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[Detail] Scotts Bluff, Nebraska, ca. 1890's

The Church of Latter-day Saints: Settlement in Great Salt Lake City

Levi Jackman was a part of the Pioneer Company led by Brigham Young from Winter Quarters to the Great Salt Lake Valley. According to Jackman's diary, on July 22, 1847, part of the company emerged from a narrow, wooded canyon into the valley "like bursting from the confines of a prison." They explored the area and proceeded to plant potatoes, corn, wheat, and turnips.

Brigham Young, detained by sickness, did not join Jackman's part of the company for two days. Soon after Young's arrival, Jackman records that the company conducted a meeting:

"This evening July 28 the camp was called togeather to day where the City should be buit. After a number two sho--ken on the subject of a noat was called for unanimoseley aggread that this was the spot. After that Pres Young said the he knew that this is the place. he knew it as soon as he come in right of it and he hav seen this verrey spot before. He then gave us an idea how the city was to be built and the order of things. That the Law of God was to be kept strickley. and that we should form connections with the differant tribes of the Indians and by that means they would become a white and delightsome people"

Jackman, Levi. Diary, 1847-1849. July 1847, page 36

  • Why do you think that Brigham Young and the Pioneer Company decided to establish the Mormons' new settlement in the Great Salt Lake Valley?
  • How would you characterize the landscape of the Great Salt Lake Valley?

Search on Salt Lake City for over 100 items including diaries, photographs, illustrations, and maps, which reflect the first twenty years of the settlement's history. Jackman's diary provides information about the earliest events of the city's history, from efforts to provide food and shelter for hundreds of families, to the creation of laws to regulate the community's economy. Read accounts by other Mormon diarists, such as Job Smith, Esaias Edwards, and Appleton Milo Harmon as well as non-Mormons such as Edward Jackson, William Henry Hart, Schuyler Colfax, and Edmund Hope Verney for information about the city during the next two decades:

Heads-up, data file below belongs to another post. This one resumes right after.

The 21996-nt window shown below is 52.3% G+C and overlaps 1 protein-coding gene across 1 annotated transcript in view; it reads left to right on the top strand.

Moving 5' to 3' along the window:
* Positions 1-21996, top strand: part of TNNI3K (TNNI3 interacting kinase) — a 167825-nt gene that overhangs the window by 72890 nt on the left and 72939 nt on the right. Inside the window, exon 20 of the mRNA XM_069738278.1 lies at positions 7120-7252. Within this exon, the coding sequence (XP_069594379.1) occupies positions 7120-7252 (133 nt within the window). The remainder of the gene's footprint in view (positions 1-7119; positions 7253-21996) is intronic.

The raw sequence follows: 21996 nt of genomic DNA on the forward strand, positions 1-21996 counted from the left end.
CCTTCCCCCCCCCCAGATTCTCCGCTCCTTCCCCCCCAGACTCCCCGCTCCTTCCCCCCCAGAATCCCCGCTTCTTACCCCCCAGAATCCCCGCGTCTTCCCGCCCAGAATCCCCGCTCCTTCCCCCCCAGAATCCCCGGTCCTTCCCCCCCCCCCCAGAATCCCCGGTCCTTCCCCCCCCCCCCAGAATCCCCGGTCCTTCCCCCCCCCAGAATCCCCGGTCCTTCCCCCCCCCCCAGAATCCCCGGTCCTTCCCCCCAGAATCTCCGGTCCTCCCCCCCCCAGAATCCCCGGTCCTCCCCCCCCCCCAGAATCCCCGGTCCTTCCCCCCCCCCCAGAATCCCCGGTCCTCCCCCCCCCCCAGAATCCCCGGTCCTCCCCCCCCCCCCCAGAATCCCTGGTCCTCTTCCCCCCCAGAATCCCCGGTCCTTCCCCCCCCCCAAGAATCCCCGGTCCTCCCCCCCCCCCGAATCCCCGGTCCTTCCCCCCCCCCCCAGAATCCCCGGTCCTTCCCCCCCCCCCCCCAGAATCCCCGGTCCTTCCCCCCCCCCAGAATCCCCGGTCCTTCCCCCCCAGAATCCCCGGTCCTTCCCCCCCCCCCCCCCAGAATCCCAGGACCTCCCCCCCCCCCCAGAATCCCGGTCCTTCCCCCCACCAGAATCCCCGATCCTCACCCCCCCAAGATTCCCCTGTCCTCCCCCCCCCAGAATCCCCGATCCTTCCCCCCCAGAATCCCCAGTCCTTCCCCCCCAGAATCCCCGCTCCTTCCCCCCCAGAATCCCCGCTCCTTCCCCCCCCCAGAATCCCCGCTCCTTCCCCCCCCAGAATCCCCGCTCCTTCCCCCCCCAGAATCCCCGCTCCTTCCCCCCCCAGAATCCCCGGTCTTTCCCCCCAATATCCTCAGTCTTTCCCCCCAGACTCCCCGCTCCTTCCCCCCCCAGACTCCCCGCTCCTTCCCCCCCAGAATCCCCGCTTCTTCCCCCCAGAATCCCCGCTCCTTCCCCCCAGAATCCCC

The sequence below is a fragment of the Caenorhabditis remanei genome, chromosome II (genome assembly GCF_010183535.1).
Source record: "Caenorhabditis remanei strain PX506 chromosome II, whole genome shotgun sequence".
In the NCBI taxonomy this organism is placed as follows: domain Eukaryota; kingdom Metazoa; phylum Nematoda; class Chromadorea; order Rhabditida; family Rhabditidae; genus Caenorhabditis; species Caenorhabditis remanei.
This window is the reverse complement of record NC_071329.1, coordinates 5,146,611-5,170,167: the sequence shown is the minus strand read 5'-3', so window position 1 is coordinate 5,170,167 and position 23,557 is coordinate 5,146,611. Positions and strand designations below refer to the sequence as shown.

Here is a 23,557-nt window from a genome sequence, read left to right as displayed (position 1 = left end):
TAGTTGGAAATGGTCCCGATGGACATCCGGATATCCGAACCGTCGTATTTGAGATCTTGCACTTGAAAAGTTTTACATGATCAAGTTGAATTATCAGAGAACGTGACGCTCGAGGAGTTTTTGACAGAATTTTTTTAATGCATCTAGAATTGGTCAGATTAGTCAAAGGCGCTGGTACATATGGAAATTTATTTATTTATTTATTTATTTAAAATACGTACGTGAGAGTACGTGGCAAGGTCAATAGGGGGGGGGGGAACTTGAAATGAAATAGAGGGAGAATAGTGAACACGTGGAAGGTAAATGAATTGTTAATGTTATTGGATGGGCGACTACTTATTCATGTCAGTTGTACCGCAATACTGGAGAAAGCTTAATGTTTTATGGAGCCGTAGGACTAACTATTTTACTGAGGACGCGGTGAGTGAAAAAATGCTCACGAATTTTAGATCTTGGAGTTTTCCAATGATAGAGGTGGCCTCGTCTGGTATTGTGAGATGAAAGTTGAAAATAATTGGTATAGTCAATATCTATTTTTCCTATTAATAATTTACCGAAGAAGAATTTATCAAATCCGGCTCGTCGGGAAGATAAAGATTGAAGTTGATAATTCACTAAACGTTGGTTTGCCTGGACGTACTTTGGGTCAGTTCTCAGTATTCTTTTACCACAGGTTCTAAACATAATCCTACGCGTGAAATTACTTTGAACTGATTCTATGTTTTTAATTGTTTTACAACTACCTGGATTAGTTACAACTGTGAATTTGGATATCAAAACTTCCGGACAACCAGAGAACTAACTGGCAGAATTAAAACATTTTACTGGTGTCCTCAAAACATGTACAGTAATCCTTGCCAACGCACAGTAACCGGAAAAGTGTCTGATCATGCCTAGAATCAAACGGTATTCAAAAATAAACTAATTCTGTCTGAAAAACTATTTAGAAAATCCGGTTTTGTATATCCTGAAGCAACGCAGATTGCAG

"The general impression given by Salt Lake City is an agreeable one. The streets divide the town into ten-acre blocks: they are all 128 feet broad, and at right angles to each other. On each side is a stream of living water, and rows of cotton-wood and locust trees border the side walks. There is but one main street, in which the houses are built close to each other; everywhere else each house stands in its own garden or orchard. Some of them are large, two or three stories high, built of burnt bricks, red sandstone, or granite, but most are of white sun dried bricks. They look clean and cheerful: the door- posts, window-sills, &c., are of wood, painted bright green, or of rich red sandstone, and creepers adorn the walls. The gardens are well and tastefully kept, and fruit-trees are particularly successful. . . . Altogether, few towns have been so judiciously designed and so perfectly built; few enjoy so great natural advantages, which have been cleverly made the most of. The barren country we passed through would have prepared us to appreciate any place where there might be a spare blade of grass, but Salt Lake City would be considered beautiful anywhere. When it is remembered that seventeen years ago, this end of the valley was a desert, like the other, one is astonished at the enterprise and perseverance of the Mormon leaders."

Verney, Edmund Hope. An overland journey from San Francisco to New York by way of the Salt Lake City, 1866. Personal History, pages 19 - 20

  • What were the physical characteristics of Great Salt Lake City?
  • How did Mormon families support themselves once they settled in the city?
  • How did the mining boom impact the city?
  • What can you infer from maps of the region about how the Mormons' establishment of Great Salt Lake City might have impacted the settlement of the region?

It was not long before conflicts between the Mormon pioneers and their Native-American neighbors arose and escalated into violence. ) In his personal history, Esaias Edwards writes about how Native Americans stole the Mormons' horses and cattle, until a "company went out to where they lived and killed about ten of them which caused them to cease their operations for awhile." Similarly, Appleton Milo Harmon gives a detailed account of a two-week campaign against the Utes: